What is the opposite of impatience?

Smooth, slowing down, trusting…

These things all sound desirable—except when your skies are pointing straight down a mountain. At that moment my shoulders rise to my chin. I become obsessed with my feet. Staring at my skis, I quickly jolt my entire body to parallel my skies to the mountain to slow down. This movement feels like I am violently organizing my body to avoid a large bus that ran a red light.

My ski instructor, Jeff, tells me that I am making jerky, uncoordinated movements with my body. His diagnosis is that I am freaking out in the middle of my turn when my skies are about to pick up speed. So the shape of my skiing resembles choppy Z’s versus long silky S’s.

Jeff recommended counting to 2 before turning. Can I just be a little more patient?

I am thinking, “Dear 35 year old Jeff, with all due respect, I am an accomplished and graceful tennis player. At age 57, I know how to be patient, thank you very much! And, dear Jeff—can you attempt to put yourself in my shoes with your request for patience? I am afraid of speed. Two women I know of similar age are recovering from broken toes and ribs they received just from tripping on the floor at home, and here I am, braving a steep slick hill?” 

Pessimistic thoughts enter my head such as, “What if I lose control and hit that huge tree?” “What if I fall on my bad hip?”

The healed bruise on my right hip is still floating through in my head. A month earlier, when skiing in the Catskills Mountains in New York, I did three runs and managed to hit an icy spot and fell hard on the right side of my butt. Of course, it was the same spot I landed on a decade ago.

I managed to ski off the mountain to First Aid and spent the rest of the morning sitting on an ice bag.

Over the next 24 hours a bright purple bruise the size of a small Frisbee emerged. I felt a small ache with every step.

I found myself a month later in Snowmass, Colorado, with the memory of that “purple Frisbee” bruise and my skies pointing down a bigger mountain.

Jeff smiled and asked, “Remember Mission Impossible?” The howling wind drowned out the rest of his advice, but somehow that TV show theme propelled me to see myself as James Bond, racing through the trees. Of course I am a patient James Bond doing nice long S turns.

As I hum the Mission Impossible song, I count “1 and 2”  and start to feel my breathing again. My shoulders retreat, my neck re-emerges, and I can feel my ankles flex against my boots. Negative thoughts about my purple frisbee fly away. I am looking down the mountain aiming for the big tree versus staring at my feet.  As I swoosh around the tree, I feel myself gracefully gliding down the mountain.

My confidence builds as the day goes on. How did Jeff get me out of my fear funk?  

When I engage in activities that trigger fear, I struggle to let go of past hurts and enjoy the moment. Here I am in Colorado with incredible mountain vistas, bluebird days, and the thrill of swooshing down nicely groomed slopes, but all this old baggage is jumping on my back!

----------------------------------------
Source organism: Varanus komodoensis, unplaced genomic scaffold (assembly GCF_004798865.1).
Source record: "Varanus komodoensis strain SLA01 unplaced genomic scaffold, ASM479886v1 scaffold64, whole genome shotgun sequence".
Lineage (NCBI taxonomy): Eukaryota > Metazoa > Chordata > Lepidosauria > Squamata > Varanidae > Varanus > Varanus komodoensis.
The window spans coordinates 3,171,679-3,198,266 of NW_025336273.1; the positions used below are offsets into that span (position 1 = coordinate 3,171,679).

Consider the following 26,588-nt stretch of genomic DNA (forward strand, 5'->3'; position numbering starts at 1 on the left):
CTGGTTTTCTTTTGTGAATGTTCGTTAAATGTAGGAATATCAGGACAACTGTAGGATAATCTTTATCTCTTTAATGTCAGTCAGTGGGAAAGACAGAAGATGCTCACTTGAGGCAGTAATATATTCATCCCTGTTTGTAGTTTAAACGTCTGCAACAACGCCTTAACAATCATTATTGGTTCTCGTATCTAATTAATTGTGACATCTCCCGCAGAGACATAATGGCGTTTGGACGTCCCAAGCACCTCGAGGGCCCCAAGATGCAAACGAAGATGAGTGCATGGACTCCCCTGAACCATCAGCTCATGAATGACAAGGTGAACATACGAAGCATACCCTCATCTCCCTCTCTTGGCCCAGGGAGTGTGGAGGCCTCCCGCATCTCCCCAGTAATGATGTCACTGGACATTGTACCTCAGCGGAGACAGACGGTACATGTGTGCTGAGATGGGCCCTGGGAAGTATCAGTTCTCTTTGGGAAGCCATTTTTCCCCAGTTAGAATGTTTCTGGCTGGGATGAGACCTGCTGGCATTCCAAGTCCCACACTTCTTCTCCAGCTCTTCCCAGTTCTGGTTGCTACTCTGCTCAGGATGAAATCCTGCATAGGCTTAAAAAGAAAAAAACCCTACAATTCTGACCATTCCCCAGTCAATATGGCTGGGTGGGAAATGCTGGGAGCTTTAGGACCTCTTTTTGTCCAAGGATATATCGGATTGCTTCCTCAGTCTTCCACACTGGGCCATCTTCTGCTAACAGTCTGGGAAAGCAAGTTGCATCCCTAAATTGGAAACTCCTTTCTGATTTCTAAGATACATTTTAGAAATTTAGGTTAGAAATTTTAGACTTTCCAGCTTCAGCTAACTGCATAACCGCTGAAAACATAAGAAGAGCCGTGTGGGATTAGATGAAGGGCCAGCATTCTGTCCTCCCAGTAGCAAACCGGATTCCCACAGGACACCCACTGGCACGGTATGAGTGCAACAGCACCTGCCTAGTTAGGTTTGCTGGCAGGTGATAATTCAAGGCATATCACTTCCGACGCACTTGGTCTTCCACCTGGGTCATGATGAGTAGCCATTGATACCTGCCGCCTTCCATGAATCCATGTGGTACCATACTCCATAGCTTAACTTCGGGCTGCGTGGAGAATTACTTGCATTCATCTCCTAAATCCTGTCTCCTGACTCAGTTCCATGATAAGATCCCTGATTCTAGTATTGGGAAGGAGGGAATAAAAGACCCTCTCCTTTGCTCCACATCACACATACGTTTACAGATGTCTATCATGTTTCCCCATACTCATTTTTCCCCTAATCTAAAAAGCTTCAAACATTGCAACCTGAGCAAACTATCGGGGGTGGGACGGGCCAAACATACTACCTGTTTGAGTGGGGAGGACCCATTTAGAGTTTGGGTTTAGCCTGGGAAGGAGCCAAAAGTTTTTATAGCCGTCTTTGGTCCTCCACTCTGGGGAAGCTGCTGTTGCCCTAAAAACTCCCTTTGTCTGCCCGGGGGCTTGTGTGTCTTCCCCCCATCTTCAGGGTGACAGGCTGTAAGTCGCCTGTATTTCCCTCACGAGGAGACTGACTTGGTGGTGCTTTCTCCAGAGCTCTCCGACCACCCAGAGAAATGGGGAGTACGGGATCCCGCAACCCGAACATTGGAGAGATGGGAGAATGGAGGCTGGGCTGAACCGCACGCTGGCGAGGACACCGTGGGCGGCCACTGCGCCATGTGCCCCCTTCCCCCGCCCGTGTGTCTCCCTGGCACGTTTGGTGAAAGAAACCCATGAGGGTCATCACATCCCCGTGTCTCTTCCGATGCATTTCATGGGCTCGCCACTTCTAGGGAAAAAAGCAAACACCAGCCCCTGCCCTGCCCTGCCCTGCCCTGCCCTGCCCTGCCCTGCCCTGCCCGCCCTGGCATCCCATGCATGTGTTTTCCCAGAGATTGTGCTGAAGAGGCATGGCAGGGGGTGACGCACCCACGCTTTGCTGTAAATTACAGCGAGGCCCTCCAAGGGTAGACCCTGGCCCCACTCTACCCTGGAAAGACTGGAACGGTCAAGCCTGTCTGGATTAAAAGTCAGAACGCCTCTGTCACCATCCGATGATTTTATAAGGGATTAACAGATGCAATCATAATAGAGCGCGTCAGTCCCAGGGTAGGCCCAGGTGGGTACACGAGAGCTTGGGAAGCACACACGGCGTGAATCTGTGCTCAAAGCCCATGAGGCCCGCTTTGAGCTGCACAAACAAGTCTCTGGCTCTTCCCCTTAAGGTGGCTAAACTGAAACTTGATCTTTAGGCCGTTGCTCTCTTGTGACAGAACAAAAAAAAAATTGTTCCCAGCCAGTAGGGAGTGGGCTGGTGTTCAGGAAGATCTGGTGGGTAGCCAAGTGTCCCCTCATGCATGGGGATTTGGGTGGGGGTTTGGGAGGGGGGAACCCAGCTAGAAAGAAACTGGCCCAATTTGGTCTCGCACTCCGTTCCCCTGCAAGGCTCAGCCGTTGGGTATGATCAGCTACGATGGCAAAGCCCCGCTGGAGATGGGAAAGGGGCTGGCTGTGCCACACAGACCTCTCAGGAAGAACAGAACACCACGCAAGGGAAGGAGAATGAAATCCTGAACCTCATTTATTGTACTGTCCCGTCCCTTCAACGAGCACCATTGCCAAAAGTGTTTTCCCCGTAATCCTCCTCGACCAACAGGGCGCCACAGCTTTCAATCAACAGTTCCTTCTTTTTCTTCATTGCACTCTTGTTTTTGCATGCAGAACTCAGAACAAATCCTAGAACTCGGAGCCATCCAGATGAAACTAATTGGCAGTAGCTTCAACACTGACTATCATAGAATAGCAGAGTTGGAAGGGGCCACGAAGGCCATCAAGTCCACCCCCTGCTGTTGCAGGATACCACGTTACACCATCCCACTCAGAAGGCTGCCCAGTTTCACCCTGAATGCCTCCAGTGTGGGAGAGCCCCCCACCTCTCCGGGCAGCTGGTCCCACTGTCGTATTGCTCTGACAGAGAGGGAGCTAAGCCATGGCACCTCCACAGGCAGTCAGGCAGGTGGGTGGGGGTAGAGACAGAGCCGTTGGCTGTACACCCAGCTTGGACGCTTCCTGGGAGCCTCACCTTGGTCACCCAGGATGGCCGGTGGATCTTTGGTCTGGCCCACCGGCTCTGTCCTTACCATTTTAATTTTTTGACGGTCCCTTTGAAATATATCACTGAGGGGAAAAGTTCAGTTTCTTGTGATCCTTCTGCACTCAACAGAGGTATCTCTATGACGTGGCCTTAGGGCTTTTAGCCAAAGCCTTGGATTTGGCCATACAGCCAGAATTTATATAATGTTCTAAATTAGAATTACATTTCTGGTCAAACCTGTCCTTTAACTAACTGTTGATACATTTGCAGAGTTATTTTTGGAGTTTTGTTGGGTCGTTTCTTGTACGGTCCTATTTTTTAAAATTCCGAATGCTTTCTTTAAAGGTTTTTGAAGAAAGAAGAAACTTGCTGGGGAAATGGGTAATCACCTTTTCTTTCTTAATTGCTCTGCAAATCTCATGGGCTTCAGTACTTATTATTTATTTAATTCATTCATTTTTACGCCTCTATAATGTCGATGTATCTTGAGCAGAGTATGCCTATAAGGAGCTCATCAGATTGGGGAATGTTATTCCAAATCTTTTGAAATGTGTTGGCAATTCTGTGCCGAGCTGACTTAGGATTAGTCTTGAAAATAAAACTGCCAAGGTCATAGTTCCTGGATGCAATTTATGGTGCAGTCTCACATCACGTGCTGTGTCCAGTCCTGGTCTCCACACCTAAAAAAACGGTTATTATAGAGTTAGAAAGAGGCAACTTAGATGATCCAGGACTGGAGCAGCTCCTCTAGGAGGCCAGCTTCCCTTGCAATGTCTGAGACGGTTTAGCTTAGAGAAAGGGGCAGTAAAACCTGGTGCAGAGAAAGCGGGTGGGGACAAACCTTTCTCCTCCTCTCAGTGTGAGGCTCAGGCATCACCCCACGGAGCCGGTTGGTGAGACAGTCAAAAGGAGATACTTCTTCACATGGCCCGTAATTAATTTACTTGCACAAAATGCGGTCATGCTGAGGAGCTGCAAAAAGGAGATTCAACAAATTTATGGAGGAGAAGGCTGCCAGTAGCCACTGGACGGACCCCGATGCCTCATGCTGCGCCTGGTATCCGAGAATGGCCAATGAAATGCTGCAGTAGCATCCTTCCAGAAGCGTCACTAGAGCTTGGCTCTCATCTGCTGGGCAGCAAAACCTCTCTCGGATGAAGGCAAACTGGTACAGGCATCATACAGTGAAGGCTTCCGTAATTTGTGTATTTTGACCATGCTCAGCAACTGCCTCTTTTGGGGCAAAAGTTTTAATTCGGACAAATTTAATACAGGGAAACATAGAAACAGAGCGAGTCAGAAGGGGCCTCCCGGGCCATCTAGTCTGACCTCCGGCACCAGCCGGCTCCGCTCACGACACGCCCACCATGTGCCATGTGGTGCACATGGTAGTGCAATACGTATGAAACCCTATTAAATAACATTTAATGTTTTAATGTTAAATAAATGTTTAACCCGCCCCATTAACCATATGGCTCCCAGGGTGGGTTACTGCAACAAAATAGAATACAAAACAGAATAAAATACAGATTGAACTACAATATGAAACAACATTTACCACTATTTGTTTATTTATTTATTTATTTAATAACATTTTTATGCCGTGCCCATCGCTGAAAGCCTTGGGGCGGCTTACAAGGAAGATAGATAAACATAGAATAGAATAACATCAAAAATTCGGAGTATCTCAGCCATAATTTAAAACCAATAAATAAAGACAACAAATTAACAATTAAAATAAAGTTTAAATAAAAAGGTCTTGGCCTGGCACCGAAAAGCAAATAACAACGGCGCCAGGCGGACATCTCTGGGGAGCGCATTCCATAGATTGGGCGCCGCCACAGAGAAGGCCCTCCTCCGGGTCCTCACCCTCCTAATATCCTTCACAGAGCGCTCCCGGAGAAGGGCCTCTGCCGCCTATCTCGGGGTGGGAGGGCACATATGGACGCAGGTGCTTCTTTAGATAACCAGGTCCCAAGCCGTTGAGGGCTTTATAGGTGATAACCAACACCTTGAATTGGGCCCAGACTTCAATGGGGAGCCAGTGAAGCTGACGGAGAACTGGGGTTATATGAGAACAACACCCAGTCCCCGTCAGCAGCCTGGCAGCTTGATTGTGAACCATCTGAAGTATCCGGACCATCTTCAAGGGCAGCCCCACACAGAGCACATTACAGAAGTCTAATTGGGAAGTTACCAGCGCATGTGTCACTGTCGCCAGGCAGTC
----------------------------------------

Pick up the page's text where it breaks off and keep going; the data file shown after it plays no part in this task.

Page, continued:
Of course, it’s not just the purple Frisbee that is pushing the fear button—it’s the fact that I am in the middle of swinging on that trapeze to a new life. I am finally emerging from the grieving process and making changes to my business and life. Most recently, I have let go of a key client to make room to finish a new book and doing more coaching and teamwork. Given that I am self-employed, these changes are critical to keeping me delighted and engaged in my work.

Yet these changes are as scary to me as pointing my skies straight down the mountain.

I realize that skiing is making me face my fears. And Jeff is making me laugh at myself, and imagine a new future—one where when I am scared, I need to get out of my head and tap into other senses. Sing a song. Breathe. Release your shoulders. Imagine yourself as confident as James Bond skiing down a mountain (hopefully without someone shooting at him).

As I start to relax and gain confidence, I accept my fears and realize that I don’t need to prove anything. My usual MO in life is to push hard and challenge myself: ski those black diamonds, try the moguls. But challenging myself doesn’t feel energizing right now. So I chose to ski easier runs and enjoy the views, the fresh air, and the thrill of swooshing down the mountain.

I leave my five day ski vacation without one fall. My skiing is smoother and more patient. And I feel more confident. I realize that for me to navigate fear, I need to lower the bar and seek guidance. Otherwise, the purple Frisbee images park themselves in my brain, saying it is time to quit this crazy sport.

Returning home, I feel clearer and more sure of the changes I am making in my professional life. When I feel afraid, I just need to slow things down, take baby steps, and ask for help. And, of course, hum the Mission Impossible theme while images of James Bond dance in my head.

 

 

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